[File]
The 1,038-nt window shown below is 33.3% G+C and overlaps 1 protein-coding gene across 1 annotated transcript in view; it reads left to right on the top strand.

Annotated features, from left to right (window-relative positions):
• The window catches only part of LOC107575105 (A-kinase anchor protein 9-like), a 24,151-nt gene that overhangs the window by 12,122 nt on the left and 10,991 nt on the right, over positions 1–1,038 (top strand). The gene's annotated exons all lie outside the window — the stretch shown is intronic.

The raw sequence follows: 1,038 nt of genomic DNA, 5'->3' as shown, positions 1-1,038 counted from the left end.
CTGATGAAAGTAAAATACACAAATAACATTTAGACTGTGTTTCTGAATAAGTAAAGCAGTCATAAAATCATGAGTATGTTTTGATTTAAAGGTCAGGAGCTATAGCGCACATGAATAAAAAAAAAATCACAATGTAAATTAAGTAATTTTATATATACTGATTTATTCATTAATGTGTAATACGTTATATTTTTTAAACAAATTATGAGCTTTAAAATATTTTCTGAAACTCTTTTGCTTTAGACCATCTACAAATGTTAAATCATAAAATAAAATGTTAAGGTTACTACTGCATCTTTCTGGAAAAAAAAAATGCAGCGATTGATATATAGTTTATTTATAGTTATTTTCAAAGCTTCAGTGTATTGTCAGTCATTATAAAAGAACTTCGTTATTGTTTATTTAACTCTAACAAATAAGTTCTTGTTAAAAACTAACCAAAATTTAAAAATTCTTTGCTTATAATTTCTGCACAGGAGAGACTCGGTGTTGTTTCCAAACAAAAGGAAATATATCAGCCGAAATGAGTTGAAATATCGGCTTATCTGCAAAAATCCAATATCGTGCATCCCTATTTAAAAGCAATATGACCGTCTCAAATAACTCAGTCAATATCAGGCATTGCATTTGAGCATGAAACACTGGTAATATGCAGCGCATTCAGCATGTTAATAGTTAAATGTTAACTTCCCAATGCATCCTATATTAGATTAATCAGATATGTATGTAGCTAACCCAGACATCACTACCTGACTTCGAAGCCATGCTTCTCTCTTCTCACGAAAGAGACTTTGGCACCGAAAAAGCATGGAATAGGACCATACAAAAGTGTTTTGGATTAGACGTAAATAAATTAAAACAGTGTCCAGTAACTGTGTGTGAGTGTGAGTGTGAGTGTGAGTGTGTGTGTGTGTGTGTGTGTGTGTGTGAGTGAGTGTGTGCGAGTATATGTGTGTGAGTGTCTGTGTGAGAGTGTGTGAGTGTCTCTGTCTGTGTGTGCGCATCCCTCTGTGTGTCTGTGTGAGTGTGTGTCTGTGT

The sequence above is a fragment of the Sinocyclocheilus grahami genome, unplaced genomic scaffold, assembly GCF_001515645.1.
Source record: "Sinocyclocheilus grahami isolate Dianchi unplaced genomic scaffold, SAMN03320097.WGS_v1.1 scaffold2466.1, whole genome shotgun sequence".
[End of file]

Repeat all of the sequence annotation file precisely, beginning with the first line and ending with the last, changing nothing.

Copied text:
The 1,038-nt window shown below is 33.3% G+C and overlaps 1 protein-coding gene across 1 annotated transcript in view; it reads left to right on the top strand.

Annotated features, from left to right (window-relative positions):
• The window catches only part of LOC107575105 (A-kinase anchor protein 9-like), a 24,151-nt gene that overhangs the window by 12,122 nt on the left and 10,991 nt on the right, over positions 1–1,038 (top strand). The gene's annotated exons all lie outside the window — the stretch shown is intronic.

The raw sequence follows: 1,038 nt of genomic DNA, 5'->3' as shown, positions 1-1,038 counted from the left end.
CTGATGAAAGTAAAATACACAAATAACATTTAGACTGTGTTTCTGAATAAGTAAAGCAGTCATAAAATCATGAGTATGTTTTGATTTAAAGGTCAGGAGCTATAGCGCACATGAATAAAAAAAAAATCACAATGTAAATTAAGTAATTTTATATATACTGATTTATTCATTAATGTGTAATACGTTATATTTTTTAAACAAATTATGAGCTTTAAAATATTTTCTGAAACTCTTTTGCTTTAGACCATCTACAAATGTTAAATCATAAAATAAAATGTTAAGGTTACTACTGCATCTTTCTGGAAAAAAAAAATGCAGCGATTGATATATAGTTTATTTATAGTTATTTTCAAAGCTTCAGTGTATTGTCAGTCATTATAAAAGAACTTCGTTATTGTTTATTTAACTCTAACAAATAAGTTCTTGTTAAAAACTAACCAAAATTTAAAAATTCTTTGCTTATAATTTCTGCACAGGAGAGACTCGGTGTTGTTTCCAAACAAAAGGAAATATATCAGCCGAAATGAGTTGAAATATCGGCTTATCTGCAAAAATCCAATATCGTGCATCCCTATTTAAAAGCAATATGACCGTCTCAAATAACTCAGTCAATATCAGGCATTGCATTTGAGCATGAAACACTGGTAATATGCAGCGCATTCAGCATGTTAATAGTTAAATGTTAACTTCCCAATGCATCCTATATTAGATTAATCAGATATGTATGTAGCTAACCCAGACATCACTACCTGACTTCGAAGCCATGCTTCTCTCTTCTCACGAAAGAGACTTTGGCACCGAAAAAGCATGGAATAGGACCATACAAAAGTGTTTTGGATTAGACGTAAATAAATTAAAACAGTGTCCAGTAACTGTGTGTGAGTGTGAGTGTGAGTGTGAGTGTGTGTGTGTGTGTGTGTGTGTGTGTGAGTGAGTGTGTGCGAGTATATGTGTGTGAGTGTCTGTGTGAGAGTGTGTGAGTGTCTCTGTCTGTGTGTGCGCATCCCTCTGTGTGTCTGTGTGAGTGTGTGTCTGTGT

The sequence above is a fragment of the Sinocyclocheilus grahami genome, unplaced genomic scaffold, assembly GCF_001515645.1.
Source record: "Sinocyclocheilus grahami isolate Dianchi unplaced genomic scaffold, SAMN03320097.WGS_v1.1 scaffold2466.1, whole genome shotgun sequence".